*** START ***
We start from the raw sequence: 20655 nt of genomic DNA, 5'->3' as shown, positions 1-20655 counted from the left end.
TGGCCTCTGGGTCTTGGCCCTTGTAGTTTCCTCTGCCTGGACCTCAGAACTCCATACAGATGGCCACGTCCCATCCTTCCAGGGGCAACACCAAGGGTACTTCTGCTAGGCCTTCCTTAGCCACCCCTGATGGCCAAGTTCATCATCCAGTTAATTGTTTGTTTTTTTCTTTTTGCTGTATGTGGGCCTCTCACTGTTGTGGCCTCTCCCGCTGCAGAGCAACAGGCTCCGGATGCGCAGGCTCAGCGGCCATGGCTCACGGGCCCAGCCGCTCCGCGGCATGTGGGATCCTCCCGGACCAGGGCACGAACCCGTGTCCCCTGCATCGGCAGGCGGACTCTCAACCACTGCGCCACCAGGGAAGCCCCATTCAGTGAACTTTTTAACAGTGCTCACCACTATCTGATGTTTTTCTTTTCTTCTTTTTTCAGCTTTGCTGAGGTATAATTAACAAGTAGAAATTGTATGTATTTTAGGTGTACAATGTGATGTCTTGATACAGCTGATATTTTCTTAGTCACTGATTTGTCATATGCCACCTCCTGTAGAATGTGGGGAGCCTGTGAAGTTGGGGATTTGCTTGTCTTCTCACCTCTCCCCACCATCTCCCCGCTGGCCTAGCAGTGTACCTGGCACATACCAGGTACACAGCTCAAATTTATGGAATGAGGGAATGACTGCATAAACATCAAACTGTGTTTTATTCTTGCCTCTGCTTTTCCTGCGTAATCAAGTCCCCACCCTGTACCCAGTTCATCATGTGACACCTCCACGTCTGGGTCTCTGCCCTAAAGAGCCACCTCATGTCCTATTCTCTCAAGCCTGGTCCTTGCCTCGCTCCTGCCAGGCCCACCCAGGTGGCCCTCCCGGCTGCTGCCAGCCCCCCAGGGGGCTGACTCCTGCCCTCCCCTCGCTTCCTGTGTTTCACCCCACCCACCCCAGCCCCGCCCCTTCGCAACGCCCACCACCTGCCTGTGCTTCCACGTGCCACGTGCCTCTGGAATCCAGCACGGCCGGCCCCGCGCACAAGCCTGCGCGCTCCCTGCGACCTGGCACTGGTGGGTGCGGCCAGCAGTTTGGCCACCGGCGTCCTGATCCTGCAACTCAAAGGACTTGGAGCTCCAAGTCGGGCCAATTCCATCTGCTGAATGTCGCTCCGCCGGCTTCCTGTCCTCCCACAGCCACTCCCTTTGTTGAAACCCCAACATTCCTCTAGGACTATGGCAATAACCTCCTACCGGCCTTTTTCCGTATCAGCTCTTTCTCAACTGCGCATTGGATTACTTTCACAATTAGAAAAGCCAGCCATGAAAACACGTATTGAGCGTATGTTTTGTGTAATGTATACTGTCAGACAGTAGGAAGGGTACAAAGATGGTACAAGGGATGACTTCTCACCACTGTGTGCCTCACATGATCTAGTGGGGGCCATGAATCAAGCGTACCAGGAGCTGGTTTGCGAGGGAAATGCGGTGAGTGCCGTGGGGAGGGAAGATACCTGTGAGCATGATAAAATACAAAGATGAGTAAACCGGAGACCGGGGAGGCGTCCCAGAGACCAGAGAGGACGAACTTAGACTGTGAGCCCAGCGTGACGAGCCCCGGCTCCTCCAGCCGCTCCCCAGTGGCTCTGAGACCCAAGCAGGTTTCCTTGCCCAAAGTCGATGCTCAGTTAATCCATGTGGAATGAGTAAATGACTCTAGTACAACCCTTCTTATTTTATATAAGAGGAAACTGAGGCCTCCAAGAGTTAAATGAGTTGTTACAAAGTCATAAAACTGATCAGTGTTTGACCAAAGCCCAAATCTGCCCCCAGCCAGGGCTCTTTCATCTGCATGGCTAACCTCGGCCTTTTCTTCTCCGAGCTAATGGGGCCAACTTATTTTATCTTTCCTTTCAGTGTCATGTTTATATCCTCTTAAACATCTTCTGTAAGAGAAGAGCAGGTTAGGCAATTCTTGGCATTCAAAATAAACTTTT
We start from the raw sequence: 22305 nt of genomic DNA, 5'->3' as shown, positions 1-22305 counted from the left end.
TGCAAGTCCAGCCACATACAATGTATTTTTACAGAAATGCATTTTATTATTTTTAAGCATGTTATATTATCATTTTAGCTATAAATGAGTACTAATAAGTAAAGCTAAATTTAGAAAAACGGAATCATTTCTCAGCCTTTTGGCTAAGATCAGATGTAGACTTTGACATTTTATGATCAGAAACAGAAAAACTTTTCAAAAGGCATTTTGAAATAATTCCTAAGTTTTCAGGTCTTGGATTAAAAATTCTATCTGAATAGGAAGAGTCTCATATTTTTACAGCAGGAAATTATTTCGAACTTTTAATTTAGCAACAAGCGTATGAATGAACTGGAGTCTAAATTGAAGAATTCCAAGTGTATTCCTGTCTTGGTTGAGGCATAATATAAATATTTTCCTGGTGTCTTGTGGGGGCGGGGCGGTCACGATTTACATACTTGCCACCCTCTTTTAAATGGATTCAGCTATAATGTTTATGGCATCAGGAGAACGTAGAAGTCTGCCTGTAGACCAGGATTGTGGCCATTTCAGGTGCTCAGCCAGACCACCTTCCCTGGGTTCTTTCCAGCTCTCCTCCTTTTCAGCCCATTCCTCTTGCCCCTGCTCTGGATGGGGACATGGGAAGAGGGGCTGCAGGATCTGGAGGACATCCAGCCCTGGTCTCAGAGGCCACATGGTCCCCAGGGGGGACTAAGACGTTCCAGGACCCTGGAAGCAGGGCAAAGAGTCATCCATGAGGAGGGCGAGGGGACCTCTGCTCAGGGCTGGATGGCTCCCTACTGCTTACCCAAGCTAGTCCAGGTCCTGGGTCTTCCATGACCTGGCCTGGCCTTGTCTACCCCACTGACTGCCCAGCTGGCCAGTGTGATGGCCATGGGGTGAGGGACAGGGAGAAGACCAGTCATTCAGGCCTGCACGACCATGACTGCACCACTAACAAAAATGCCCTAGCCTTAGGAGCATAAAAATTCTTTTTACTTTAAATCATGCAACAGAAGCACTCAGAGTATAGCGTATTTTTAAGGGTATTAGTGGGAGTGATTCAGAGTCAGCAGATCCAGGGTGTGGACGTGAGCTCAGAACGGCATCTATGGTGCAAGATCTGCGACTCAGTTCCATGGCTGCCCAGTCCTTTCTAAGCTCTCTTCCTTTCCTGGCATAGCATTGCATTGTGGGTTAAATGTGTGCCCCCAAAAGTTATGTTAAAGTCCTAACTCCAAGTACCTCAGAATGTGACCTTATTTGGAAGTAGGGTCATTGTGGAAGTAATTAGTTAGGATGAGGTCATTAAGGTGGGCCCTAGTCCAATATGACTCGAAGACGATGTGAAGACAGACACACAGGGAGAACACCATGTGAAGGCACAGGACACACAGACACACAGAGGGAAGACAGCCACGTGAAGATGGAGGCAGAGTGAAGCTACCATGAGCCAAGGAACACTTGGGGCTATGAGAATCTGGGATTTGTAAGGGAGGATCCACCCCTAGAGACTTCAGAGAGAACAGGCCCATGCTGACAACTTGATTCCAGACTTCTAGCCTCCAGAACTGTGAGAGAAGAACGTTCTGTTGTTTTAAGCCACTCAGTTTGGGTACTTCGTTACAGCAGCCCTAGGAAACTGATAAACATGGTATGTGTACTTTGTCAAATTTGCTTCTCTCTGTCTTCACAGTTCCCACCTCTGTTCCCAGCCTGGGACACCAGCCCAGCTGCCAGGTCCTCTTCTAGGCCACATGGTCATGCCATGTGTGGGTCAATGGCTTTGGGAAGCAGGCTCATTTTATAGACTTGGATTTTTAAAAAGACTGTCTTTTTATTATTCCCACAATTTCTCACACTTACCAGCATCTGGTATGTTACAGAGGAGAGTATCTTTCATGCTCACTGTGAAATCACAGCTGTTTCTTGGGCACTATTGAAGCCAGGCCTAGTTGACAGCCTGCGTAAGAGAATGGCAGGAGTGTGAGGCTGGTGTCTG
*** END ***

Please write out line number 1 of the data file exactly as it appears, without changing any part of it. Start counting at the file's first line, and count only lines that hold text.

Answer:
We start from the raw sequence: 20655 nt of genomic DNA, 5'->3' as shown, positions 1-20655 counted from the left end.